Role: Michael - the Lover
Review / Financial Times, 12.10.89 (below)
Review / The Observer, 14.10.89
Review / The Scotsman, 14.10.89
A masterpiece of movie invention
The British are deeply suspicious of intelligence. A nation that allows phrases like "smart aleck, "clever dick" or "too clever by half" to become legal tender as pejoratives clearly believes in the Bank of Honourable Stupidity. That bank advances loans only to customers with a single-figure I.Q., or with a facility for phrases like "I don't know much about art but I've got a closed mind to most other things as well." And when a native film-maker like Peter Greenaway (too clever by half in many critics' books) wants to finance his most ambitious movie yet, a sort of Jacobean melodrama gone post-modernist, the clever dick has to apply abroad.
Result, The Cook, The Thief, His Wife And Her Lover: a Dutch-French-financed film by the British writer-director of The Draughtsman's Contract, The Belly Of An Architect and Drowning By Numbers.
Greenaway's new film is - let us waste no time - a masterpiece. And the fact that no one in Britain could stump up the money is - let us face facts - a scandal. You know you are in the high sierras of movie invention from scene one; a gloriously elaborate crane-shot that rises from a shadow-play of gaunt dogs fighting over scraps through a maze of scaffolding to reveal a misty alley-cum-car-park, lit blue and eerie with menace.
In this studio-built purgatorio - a Fellini set teleported to London - a nude man is being beaten up and smeared with excrement. Leading the assault is gangster Albert Spica, who dines nightly with his minions at the plush eatery he part-owns that has just ejected this victim. (Perhaps it was something he didn't eat.)
Played by Michael Gambon, Spica is a roaring, bigoted vulgarian who makes Alf Garnett seem like the late Lord David Cecil. Presiding over his banquet-table, he bullies the French chef (Richard Bohringer), nags his cowed but stoical wife (Helen Mirren) and abuses or assaults other customers. The one diner he scarcely notices is lonely, bookish Alan Howard. And lo! With him Miss Mirren is soon exchanging oeillades and then slipping off to enjoy a spot of in situ infidelity. First in the gleaming-white ladies' loo, later in the shadowy nooks and pantries of the kitchen.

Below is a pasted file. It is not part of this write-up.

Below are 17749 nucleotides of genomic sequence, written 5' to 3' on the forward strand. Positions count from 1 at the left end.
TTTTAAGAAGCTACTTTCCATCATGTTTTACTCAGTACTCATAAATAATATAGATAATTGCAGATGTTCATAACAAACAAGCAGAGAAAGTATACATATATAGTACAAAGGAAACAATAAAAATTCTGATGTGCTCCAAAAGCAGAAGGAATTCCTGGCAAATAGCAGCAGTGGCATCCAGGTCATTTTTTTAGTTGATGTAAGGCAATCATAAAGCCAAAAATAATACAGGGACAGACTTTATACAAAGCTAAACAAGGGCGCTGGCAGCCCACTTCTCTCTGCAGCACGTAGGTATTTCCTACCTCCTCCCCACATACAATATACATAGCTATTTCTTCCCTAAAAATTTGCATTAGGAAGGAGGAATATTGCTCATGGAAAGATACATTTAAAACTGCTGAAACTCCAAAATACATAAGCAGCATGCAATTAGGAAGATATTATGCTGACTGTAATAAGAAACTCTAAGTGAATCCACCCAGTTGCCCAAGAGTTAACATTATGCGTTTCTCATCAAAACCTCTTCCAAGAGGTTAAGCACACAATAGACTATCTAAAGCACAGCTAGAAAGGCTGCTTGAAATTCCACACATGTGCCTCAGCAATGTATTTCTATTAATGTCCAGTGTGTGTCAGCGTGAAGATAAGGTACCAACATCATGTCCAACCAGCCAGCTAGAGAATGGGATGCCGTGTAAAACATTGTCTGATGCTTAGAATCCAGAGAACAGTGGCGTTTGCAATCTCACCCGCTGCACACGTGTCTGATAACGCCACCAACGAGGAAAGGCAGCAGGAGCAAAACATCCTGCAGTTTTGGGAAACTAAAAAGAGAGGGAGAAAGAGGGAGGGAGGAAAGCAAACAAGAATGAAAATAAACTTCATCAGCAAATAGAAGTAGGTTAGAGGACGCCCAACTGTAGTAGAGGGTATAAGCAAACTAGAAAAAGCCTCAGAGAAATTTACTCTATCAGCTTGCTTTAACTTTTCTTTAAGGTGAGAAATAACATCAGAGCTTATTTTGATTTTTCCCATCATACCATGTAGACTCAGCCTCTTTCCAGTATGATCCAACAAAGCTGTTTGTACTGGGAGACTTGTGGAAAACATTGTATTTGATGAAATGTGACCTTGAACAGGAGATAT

Will Gambon suspect - or is he too stupid by half? Will all-seeing chef Bohringer abet the lovers or blow the whistle? And why are the film's different arenas all in different colours? Red for the dining-room; white for the bathroom; shimmery-green for kitchen; menace-blue for car park. (And good heavens, even the characters' clothes change colour as they move from room to room.)
Answer: the film offers us a greyhound-sleek plot enriched with marrowbone metaphor. All those who decry intelligence in the cinema may now skip to the next movie, where it is strictly rationed. As Greenaway's tale of love, greed and revenge pounds on, it gathers so much symbolic elaboration the brain and senses hum with delighted overload. Greenaway himself has talked of the most obvious metaphor: the restaurant as alimentary tract, a biological joke on the Thatcherite era of conspicuous consumption. The dining-room is the mouth while the reeking, steaming back alley/carpark plays host to violence and effluence.
But subtler resonances soon multiply; wittiest of all, the echo between a modern tale of sex, jealousy and gangsterdom and an upturned Garden of Eden fable. Our soon-disrobed lovers Howard and Mirren - discovering a lost erotic delight amid the garden-green fruits of the earth and fowls of the air (Bohringer's cornucopia'd tables and goose-hung pantries) - are the reborn innocents fleeing the wrath of Gambon. Chef Bohringer is the sinuous tempter, plying the tastebuds and sheltering their sensuality. And when the lovers flee the restaurant, Greenaway's eclectic painter's eye rhymes their horror and humiliation - as they stow away in a meat van seething with worms and decay - with the gestural despair of classic depictions of the Fall from Masaccio to Michelangelo.
The movies painterly richness is nigh inexhaustible. The groaning dining tables, with their toppling symmetries of fruit and flesh, invoke the Dutch still lives dear to Greenaway. And whenever the camera launches itself on a long, thrilling travelling-shot, powered by the melodic mantras of Michael Nyman's music, a vast human fresco seems to come to life before our eyes. The "frozen moment" gesturalism of great painting suddenly joins with the mobile revelations of movie-making. It is a dazzling union. And it shows - with all Greenaway's best work - that the language of film is enriched, not betrayed, by an intelligence steeped in other arts, other eruditions.
The Financial Times, 12.10.1989.
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